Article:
Travel isn't something I do so I can check off a box on a bucket list. It's something I do when an opportunity drifts across my path.
My husband had to go to Germany. He had lots of miles. I was due for a few days off. With some effort and a lot of juggling this was an opportunity I'd been waiting for!
Amsterdam meant the Anne Frank house, something I've wanted to do since I read the book as a girl. I knew from online investigations that getting a ticket isn't that easy, but I got lucky.
Sleeping in a houseboat on one of the canals in Amsterdam had also been a romantic notion of mine. Trip Advisor helped me with that. I always read reviews when I'm planning a trip.
|Woontjalk Zuidenwind Houseboat in Amsterdam|
When we left home I had no real idea how I was getting to Amsterdam from Germany, but knew it's fairly easy to get around within Europe. The countries are so small it's like going state to state, but the public transportation is easier and fairly inexpensive.
The staff at the hotel in Germany helped me book train tickets online. Hubby and I hopped a train, jammed our too heavy luggage into an overhead bin, and plopped into the wrong seats on the wrong car. Eventually we got sorted out—reinforced some American stereotypes—and watched Germany fade into the watery flatland of the Netherlands.
The trip didn't take long and I loved going past school houses nearly suffocating from all the bicycles parked outside. That is the mode of transportation in the Netherlands.
Arriving at the beautiful station in Amsterdam made me long for such convenient travel in the USA.
There's also an ocean of bikes outside the train station. Walking or riding a bike is the number one way around Amsterdam. I would love to spend a year there walking everywhere and seeing the sites.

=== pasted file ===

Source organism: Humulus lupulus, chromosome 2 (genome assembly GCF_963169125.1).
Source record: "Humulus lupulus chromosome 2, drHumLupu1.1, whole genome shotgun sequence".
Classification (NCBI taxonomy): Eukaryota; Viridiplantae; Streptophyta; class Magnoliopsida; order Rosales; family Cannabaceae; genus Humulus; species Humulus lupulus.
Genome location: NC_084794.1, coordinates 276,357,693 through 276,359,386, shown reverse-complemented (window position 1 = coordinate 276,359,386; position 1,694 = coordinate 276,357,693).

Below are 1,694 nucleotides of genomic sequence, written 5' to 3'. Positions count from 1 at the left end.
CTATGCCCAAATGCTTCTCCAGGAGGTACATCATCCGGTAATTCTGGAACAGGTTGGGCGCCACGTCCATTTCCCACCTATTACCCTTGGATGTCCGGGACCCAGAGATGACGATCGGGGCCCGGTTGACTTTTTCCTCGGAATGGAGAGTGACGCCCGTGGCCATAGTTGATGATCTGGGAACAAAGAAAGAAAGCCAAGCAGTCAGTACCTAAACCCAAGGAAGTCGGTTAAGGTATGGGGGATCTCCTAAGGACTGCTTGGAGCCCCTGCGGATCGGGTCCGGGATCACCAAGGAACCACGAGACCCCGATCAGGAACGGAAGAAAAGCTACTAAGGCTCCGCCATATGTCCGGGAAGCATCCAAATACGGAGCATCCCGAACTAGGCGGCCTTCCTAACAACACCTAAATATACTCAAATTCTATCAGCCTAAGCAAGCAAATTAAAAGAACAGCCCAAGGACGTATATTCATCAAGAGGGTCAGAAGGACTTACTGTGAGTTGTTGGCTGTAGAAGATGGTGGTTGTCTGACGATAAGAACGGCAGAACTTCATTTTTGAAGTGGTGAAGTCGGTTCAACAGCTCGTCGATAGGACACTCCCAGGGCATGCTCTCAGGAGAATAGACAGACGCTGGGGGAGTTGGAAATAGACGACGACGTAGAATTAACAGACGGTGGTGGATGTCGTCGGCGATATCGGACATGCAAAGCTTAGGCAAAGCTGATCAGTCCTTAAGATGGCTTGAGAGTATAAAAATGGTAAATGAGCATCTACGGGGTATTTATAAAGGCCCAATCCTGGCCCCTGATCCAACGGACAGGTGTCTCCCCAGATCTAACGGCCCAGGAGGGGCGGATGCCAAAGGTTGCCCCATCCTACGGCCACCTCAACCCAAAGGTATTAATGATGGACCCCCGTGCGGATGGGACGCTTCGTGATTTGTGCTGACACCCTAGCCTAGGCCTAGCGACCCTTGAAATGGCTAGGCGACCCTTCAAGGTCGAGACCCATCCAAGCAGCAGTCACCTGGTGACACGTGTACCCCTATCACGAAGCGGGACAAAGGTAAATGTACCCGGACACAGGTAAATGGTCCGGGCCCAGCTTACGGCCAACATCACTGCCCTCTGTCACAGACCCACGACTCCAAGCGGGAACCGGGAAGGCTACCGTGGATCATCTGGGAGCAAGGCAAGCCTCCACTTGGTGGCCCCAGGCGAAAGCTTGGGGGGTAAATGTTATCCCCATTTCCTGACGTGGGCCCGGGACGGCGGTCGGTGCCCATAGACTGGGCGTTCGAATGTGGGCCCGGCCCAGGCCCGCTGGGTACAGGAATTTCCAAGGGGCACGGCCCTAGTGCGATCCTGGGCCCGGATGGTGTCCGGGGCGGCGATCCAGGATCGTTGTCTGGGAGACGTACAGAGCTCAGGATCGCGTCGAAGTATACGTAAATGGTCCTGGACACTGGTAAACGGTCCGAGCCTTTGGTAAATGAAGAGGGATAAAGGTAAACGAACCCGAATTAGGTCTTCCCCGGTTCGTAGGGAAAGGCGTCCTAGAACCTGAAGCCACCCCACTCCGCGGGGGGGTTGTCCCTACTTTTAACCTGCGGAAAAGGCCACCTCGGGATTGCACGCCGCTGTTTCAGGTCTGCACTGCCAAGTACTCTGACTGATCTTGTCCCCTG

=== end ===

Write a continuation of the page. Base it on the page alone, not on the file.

It's possible I say that about everywhere I go.
From a portal of our houseboat we could see a windmill in the far distance. Staying there was a delight after our cramped days in a business hotel.
Descending the ladder into the main cabin I found the space huge compared to what I'd expected. It could easily fit a family.
The living room boasted a funky wildly comfortable couch and books everywhere. Portals let in sunlight throughout the entire boat. The eating area has a refrigerator, sink, dishwasher, and a large table. There's even a washer and dryer in a separate room! I immediately washed everything and rushed to see Amsterdam.
Of first importance? Buying bread to feed to the swans through the portals. A nearby organic gluten-free shop provided a loaf of mostly seeds.
For a brief time I was the swans favorite human.
The weather cooperated with our visit and we walked to the far side of town to visit the Anne Frank Haus (house). On the inside it's exactly like it was when Anne lived there. You enter through the famous bookcase and climb narrow stairwells. It's small and only so many guests are allowed in at a time.
The windows are covered like they were when Anne lived there. That way no one from the outside would see someone was secretly living over the jam factory. That also meant little light came in. The only place you can't go into is the loft that Anne and Peter would spend time in. It's not safe, but there's a large mirror beneath it so you can see up into it.